The Russian Athletics Federation (RusAF) has revealed that it has received applications to compete under authorised neutral status from 133 athletes, with 98 of those having already been sent to the International Association of Athletics Federations (IAAF) for consideration.
Last month, the IAAF issued updated guidelines for Russians looking to compete as an authorised neutral athlete (ANA).
In a statement, IAAF President Sebastian Coe said the system has been updated following the world governing body's decision to extend its ban on RusAF earlier in December.
Every athlete, whether they are re-applying for ANA status or applying for the first time, must follow the new guidance note and complete a new application form which the IAAF says has been "simplified".
"As of the morning of January 15, we received applications from 133 athletes," RusAF spokesperson Natalia Yuhareva told Russia’s state news agency TASS.
"Ninety-eight of them have already been sent to the IAAF."
In accordance with the regulations, the IAAF will not consider individual applications if they are not accompanied by an official letter from RusAF stating any necessary information that it has for the athlete in question.
The document should also indicate whether RusAF agrees that the applicant meets all the necessary requirements and whether it supports the application.
In a statement sent to insidethegames, the IAAF said its Doping Review Board has received a number of applications and is in the process of prioritising and reviewing applications based on the first event an athlete has requested to compete in.
"At this moment applications for indoor athletics competitions are being reviewed and once applications are approved, they will be announced," the statement adds.
"We will only announce those athletes who have been granted ANA status."
Following the publication of the last guidelines and application form in December 2017, the IAAF has received more than 200 applications for ANA status from Russian athletes.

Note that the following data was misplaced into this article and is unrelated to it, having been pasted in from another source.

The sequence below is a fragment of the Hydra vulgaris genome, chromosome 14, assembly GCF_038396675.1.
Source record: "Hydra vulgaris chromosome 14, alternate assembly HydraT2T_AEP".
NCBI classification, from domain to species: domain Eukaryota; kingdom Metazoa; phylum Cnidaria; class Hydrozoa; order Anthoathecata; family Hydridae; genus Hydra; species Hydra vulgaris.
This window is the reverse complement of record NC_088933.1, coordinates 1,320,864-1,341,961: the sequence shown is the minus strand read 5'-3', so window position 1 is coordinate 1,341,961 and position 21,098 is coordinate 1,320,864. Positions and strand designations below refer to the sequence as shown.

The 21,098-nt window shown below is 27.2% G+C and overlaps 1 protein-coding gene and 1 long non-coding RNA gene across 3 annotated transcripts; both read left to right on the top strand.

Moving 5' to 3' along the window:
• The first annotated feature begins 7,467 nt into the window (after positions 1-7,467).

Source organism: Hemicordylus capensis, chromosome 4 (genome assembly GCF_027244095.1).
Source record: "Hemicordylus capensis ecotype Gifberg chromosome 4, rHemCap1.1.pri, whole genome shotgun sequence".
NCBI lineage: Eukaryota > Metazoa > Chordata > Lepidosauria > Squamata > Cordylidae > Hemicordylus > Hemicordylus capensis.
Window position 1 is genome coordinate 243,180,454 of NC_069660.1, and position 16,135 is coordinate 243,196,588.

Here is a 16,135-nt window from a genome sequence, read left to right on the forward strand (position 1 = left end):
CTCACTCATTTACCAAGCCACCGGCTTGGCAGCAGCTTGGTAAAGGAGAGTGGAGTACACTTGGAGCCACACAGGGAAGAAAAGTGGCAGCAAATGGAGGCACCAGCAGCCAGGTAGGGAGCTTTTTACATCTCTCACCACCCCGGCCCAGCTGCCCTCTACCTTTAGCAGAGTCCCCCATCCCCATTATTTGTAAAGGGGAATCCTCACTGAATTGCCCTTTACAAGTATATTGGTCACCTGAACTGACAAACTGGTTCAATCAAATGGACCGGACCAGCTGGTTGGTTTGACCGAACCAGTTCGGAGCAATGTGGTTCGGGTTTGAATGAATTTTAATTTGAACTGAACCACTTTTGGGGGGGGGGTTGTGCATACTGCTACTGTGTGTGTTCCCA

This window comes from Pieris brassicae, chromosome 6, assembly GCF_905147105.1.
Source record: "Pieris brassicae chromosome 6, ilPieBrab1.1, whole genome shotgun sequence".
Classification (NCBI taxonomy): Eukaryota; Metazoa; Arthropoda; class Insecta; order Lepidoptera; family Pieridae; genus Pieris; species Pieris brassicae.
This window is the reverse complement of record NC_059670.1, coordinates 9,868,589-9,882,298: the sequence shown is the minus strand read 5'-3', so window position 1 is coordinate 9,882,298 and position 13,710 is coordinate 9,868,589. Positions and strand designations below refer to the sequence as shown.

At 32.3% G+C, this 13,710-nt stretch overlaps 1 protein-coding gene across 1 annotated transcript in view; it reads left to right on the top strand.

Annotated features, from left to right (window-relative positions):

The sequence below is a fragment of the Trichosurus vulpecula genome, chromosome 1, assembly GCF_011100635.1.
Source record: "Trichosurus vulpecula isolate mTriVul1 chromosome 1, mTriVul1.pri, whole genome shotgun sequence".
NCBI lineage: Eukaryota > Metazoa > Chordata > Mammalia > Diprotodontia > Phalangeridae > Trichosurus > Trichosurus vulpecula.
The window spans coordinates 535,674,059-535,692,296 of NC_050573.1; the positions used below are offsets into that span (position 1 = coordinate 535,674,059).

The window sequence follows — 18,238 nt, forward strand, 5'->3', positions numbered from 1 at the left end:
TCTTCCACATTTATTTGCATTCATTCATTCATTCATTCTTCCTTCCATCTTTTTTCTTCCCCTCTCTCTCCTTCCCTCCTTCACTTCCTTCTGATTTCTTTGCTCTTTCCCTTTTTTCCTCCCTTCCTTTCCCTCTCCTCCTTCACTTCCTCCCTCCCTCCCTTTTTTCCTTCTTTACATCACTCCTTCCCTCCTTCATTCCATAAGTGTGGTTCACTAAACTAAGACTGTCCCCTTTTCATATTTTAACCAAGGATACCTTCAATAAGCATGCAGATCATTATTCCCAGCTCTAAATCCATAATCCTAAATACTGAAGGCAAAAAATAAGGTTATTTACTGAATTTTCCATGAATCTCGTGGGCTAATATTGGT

Seventy-three were declared eligible to compete in 2018, while 68 applications were denied and six had their ANA status revoked.
Several further applications have been withdrawn or were submitted out of time.
RusAF was initially suspended by the IAAF in November 2015 following allegations of state-sponsored doping.
Also banned were the Russian Olympic Committee and the Russian Anti-Doping Agency (RUSADA), but both of those have since been reinstated by the International Olympic Committee and the World Anti-Doping Agency (WADA) respectively.
In contrast to those decisions, however, the IAAF chose to maintain its ban on the RusAF because, it said, Russia has still failed to accept the findings of the McLaren Report or allow investigators into the Moscow Laboratory.
Originally both of these criteria were also required by WADA, but it decided to change its own reinstatement conditions earlier this year in order to end what was described as a "deadlock".
As part of the deal to reinstate RUSADA, it was demanded that investigators be allowed to access the Moscow Laboratory by December 31.
But when a five-person team travelled to Moscow to extract data last month, they were turned away with the Russian authorities claiming their equipment was not certified under Russian law.
Last Wednesday (January 9), a smaller three-person WADA team returned to Moscow and this time they were allowed into the Moscow Laboratory.
They started their work to extract the Laboratory Information Management System data the following day.